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How a novel became a defining issue in a key gubernatorial race

How did a Pulitzer Prize winning Toni Morrison novel become a defining issue of Virginia's gubernatorial campaign? Well, it's an odd story.

Over the course of several months, the defining issue of Virginia's closely watched gubernatorial race has changed more than once. The contest was going to hinge on the candidates' ability to address the pandemic. Or maybe the economy. Or reproductive rights. Perhaps it would come down to a referendum on President Joe Biden. Or his predecessor.

The race was not supposed to be defined by a novel from the 1980s. And yet, as NBC News noted yesterday, here we are.

One of the great American novels that recounts the horrors of slavery has erupted as a flashpoint in the closing days of Virginia's race for governor, with Democrat Terry McAuliffe and his allies accusing Republican Glenn Youngkin of "racist" campaigning. Toni Morrison's "Beloved" is staple of high school English programs, but a parent who advocated it be banned from Virginia schools appeared in a new Youngkin ad released Monday.

The impetus for the new attack ad was a comment McAuliffe made in a debate last month: "I don't think parents should be telling schools what they should teach." In context, it didn't seem especially controversial: The idea that a small group of extremist parents, for example, should exercise veto power over what students learn about science, civics, history, and art is a recipe for educational chaos.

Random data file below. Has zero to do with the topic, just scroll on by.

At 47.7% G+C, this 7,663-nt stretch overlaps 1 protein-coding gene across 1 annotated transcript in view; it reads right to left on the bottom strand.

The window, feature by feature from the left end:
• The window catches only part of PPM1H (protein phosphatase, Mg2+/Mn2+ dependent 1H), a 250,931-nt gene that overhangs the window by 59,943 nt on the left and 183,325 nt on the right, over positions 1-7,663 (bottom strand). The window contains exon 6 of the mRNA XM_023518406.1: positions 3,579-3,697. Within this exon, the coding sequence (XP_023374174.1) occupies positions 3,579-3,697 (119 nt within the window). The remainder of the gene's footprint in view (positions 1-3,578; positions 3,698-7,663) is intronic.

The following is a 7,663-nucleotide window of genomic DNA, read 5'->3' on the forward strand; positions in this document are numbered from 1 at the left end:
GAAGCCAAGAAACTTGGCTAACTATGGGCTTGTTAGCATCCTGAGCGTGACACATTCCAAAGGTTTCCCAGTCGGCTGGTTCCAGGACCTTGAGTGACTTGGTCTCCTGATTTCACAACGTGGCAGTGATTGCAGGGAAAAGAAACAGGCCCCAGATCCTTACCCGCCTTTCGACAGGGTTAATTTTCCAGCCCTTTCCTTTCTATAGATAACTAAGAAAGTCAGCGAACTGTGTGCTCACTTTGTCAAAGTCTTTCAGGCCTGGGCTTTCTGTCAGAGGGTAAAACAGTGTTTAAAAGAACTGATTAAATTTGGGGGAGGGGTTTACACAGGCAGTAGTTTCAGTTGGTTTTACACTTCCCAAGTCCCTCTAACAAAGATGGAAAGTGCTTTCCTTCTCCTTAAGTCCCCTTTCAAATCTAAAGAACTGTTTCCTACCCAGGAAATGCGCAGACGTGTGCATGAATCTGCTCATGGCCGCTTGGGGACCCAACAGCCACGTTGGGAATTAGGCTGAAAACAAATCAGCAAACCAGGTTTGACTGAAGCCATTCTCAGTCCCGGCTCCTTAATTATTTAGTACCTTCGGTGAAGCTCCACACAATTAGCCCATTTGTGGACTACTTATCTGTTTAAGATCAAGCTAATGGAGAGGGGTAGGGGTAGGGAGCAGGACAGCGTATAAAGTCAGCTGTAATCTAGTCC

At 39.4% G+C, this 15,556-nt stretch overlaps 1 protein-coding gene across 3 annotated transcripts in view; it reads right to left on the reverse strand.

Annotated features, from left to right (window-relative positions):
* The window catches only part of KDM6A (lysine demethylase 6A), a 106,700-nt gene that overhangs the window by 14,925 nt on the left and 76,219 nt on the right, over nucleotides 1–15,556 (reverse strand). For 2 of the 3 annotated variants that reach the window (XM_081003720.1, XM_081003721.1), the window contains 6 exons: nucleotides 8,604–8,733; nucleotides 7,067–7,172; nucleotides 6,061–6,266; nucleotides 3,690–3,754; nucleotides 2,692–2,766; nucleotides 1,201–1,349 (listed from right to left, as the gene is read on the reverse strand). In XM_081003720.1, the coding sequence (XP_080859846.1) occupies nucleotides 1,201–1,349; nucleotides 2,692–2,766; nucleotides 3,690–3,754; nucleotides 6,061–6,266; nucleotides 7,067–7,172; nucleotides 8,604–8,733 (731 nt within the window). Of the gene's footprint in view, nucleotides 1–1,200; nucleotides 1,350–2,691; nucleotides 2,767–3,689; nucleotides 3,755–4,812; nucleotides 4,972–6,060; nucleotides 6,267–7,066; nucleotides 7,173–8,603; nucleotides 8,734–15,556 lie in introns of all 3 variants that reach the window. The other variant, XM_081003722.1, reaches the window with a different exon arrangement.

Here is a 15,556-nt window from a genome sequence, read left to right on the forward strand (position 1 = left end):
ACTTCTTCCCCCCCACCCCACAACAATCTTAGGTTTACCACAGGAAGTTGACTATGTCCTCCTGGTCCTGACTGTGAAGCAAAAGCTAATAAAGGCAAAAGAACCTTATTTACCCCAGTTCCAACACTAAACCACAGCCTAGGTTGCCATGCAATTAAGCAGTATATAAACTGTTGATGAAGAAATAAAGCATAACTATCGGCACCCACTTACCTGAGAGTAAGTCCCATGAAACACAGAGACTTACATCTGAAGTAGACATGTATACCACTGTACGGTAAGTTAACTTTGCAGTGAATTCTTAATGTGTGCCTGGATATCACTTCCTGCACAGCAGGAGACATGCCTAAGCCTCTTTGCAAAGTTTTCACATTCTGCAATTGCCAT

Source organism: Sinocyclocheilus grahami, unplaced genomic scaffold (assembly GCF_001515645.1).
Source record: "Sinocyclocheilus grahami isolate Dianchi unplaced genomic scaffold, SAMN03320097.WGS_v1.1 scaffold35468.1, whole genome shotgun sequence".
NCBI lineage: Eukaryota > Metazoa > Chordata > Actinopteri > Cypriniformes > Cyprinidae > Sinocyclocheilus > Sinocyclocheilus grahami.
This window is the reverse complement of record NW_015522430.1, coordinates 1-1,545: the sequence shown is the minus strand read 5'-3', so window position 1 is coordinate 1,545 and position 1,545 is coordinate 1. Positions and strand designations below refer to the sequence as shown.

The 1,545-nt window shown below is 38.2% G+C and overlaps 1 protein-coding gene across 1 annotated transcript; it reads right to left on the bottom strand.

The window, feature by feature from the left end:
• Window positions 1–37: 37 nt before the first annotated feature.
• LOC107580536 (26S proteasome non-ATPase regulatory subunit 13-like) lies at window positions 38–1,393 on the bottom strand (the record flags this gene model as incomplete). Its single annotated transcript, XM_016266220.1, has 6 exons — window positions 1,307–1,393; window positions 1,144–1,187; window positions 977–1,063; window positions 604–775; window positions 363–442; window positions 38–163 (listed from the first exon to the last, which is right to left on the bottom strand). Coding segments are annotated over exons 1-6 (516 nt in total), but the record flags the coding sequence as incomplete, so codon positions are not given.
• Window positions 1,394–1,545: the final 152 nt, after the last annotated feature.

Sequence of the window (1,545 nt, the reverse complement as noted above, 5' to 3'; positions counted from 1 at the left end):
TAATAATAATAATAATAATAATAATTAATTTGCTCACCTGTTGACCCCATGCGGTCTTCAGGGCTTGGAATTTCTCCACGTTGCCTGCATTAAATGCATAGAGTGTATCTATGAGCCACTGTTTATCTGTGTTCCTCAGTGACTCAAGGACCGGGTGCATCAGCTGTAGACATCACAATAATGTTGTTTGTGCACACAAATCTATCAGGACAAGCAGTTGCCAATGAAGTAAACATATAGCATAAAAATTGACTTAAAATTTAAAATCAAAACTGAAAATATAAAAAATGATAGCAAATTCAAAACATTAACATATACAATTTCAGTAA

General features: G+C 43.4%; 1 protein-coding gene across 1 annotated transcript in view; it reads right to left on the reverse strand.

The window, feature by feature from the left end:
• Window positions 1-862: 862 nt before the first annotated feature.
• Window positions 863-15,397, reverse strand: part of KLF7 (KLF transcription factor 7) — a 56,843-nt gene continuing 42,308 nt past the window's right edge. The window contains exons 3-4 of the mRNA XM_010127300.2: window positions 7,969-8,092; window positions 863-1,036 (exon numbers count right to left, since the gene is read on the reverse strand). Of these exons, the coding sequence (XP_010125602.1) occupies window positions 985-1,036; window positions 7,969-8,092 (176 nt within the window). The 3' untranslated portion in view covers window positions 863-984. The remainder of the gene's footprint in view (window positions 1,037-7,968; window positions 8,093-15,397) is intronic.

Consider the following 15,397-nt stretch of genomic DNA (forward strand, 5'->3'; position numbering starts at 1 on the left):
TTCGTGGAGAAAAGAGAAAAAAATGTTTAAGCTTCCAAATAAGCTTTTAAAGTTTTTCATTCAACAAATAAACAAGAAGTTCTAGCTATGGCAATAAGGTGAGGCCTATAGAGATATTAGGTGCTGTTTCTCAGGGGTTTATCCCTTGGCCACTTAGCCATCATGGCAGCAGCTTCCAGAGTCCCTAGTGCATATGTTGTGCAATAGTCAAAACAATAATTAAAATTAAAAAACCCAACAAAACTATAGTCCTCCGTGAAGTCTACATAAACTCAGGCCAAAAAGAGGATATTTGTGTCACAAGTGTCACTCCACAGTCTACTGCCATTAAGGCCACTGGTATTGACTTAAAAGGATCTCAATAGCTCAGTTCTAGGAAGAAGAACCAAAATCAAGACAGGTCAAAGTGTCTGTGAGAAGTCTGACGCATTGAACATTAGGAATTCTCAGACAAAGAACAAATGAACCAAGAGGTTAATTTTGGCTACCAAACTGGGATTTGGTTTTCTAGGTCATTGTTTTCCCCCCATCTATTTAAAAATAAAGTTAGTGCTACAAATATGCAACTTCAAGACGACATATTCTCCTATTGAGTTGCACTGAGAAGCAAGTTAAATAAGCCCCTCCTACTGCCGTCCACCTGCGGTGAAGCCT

But the former governor's critics nevertheless pounced. McAuliffe, the argument went, is trying to marginalize parents. For Youngkin, a new, defining issue had arrived: The Republican would empower parents, not educators, to shape school curricula, while his Democratic rival would not.

This week, this pitch was crystalized in a commercial. "What's it like to have Terry McAuliffe block you from having a say in your child's education?" Youngkin asked in a tweet promoting the ad. "This mom knows — she lived through it."

Viewers were introduced to a woman named Laura Murphy who says her son was traumatized by offensive "reading material" he'd been assigned in school. She lobbied in support of measures that would've required schools to notify parents about "explicit" assignments and require teachers to make alternative arrangements in response to parental objections.

McAuliffe, Murphy explained in the ad, vetoed these efforts.

But those who see the commercial aren't getting the whole story. Murphy, a Republican donor, was describing a 2013 incident in which Morrison's Pulitzer Prize winning novel had been assigned in her son's Advanced Placement English course for high school seniors. There's no denying the fact that the fictional work about slavery is challenging and upsetting, but that's the point: In an AP English class, students should expect to read difficult content.

As for how this relates to the final week of Virginia's gubernatorial campaign, voters are apparently supposed to believe that a vote for Youngkin is a vote for empowering GOP activists to cancel literary classics, written by Nobel laureates, in English classes.

Polls show a race that is effectively tied. Election Day in the commonwealth is just six days away.